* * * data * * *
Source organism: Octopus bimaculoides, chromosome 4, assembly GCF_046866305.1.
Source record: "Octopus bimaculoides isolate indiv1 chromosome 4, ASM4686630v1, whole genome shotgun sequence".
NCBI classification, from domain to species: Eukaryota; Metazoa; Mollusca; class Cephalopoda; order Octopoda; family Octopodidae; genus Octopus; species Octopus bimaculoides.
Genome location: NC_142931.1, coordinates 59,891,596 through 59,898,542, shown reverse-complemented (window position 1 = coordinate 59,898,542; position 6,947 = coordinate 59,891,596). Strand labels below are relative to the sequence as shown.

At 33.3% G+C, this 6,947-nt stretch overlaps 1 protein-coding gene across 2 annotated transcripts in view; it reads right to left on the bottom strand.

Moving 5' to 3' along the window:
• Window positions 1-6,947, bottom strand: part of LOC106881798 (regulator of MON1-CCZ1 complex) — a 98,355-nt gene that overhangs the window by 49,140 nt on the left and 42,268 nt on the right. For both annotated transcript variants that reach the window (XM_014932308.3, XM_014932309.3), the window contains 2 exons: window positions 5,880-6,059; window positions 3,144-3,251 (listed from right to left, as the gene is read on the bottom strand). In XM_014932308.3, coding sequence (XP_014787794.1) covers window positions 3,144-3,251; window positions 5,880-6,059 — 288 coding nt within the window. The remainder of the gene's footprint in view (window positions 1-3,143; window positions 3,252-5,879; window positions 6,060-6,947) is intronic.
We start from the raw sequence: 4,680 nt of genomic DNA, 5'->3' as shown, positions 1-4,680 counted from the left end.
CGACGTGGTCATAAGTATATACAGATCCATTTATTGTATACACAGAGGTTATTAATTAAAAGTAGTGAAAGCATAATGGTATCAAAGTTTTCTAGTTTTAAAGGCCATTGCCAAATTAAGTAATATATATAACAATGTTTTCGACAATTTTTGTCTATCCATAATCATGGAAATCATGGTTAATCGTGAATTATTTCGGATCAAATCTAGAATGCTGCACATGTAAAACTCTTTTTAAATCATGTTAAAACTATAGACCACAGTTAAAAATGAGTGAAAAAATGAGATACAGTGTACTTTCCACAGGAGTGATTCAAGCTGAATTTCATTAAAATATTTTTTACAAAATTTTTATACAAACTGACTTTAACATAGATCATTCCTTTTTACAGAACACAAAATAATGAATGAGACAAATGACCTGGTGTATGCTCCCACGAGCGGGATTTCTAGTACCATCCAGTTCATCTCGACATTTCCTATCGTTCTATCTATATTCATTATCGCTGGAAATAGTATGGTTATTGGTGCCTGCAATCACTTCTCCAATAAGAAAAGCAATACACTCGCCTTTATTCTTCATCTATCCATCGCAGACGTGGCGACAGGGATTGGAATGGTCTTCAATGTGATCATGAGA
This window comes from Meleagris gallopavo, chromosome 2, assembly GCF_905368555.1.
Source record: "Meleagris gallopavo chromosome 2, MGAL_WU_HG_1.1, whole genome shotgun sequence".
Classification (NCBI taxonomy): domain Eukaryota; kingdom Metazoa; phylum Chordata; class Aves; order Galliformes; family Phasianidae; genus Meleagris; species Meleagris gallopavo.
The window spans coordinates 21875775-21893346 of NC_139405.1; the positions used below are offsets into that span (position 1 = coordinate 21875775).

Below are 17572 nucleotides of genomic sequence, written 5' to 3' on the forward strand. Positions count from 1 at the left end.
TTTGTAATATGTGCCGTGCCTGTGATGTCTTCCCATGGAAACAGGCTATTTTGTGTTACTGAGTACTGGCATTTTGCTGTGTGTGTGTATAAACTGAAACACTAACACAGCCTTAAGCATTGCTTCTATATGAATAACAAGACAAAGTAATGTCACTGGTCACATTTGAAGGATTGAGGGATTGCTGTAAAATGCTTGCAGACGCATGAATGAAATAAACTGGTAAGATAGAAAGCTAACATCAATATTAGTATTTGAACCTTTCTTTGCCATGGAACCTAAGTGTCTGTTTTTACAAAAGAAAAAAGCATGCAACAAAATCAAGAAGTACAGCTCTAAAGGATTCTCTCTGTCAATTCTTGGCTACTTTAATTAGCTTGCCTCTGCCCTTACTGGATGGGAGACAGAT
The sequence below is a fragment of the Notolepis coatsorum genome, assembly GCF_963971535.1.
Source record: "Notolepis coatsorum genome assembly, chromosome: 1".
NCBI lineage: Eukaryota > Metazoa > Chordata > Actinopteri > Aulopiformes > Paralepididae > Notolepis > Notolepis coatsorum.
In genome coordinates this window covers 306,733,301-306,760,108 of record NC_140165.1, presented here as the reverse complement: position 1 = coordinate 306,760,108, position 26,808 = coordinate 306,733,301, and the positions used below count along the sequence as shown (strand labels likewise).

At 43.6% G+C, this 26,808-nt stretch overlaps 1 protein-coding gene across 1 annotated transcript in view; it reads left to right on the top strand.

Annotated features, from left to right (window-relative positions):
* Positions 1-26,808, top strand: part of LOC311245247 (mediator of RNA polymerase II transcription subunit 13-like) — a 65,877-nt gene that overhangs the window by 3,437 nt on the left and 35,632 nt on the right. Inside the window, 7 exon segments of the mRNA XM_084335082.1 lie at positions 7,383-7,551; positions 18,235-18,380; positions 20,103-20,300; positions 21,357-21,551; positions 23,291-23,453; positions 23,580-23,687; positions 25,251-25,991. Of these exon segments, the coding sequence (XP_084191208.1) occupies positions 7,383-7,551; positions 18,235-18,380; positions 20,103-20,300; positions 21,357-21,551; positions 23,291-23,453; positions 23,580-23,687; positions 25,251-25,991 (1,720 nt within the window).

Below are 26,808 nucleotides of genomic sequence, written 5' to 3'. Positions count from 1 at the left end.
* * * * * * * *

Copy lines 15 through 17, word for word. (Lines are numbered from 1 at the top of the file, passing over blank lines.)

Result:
TTTGTAATATGTGCCGTGCCTGTGATGTCTTCCCATGGAAACAGGCTATTTTGTGTTACTGAGTACTGGCATTTTGCTGTGTGTGTGTATAAACTGAAACACTAACACAGCCTTAAGCATTGCTTCTATATGAATAACAAGACAAAGTAATGTCACTGGTCACATTTGAAGGATTGAGGGATTGCTGTAAAATGCTTGCAGACGCATGAATGAAATAAACTGGTAAGATAGAAAGCTAACATCAATATTAGTATTTGAACCTTTCTTTGCCATGGAACCTAAGTGTCTGTTTTTACAAAAGAAAAAAGCATGCAACAAAATCAAGAAGTACAGCTCTAAAGGATTCTCTCTGTCAATTCTTGGCTACTTTAATTAGCTTGCCTCTGCCCTTACTGGATGGGAGACAGAT
The sequence below is a fragment of the Notolepis coatsorum genome, assembly GCF_963971535.1.
Source record: "Notolepis coatsorum genome assembly, chromosome: 1".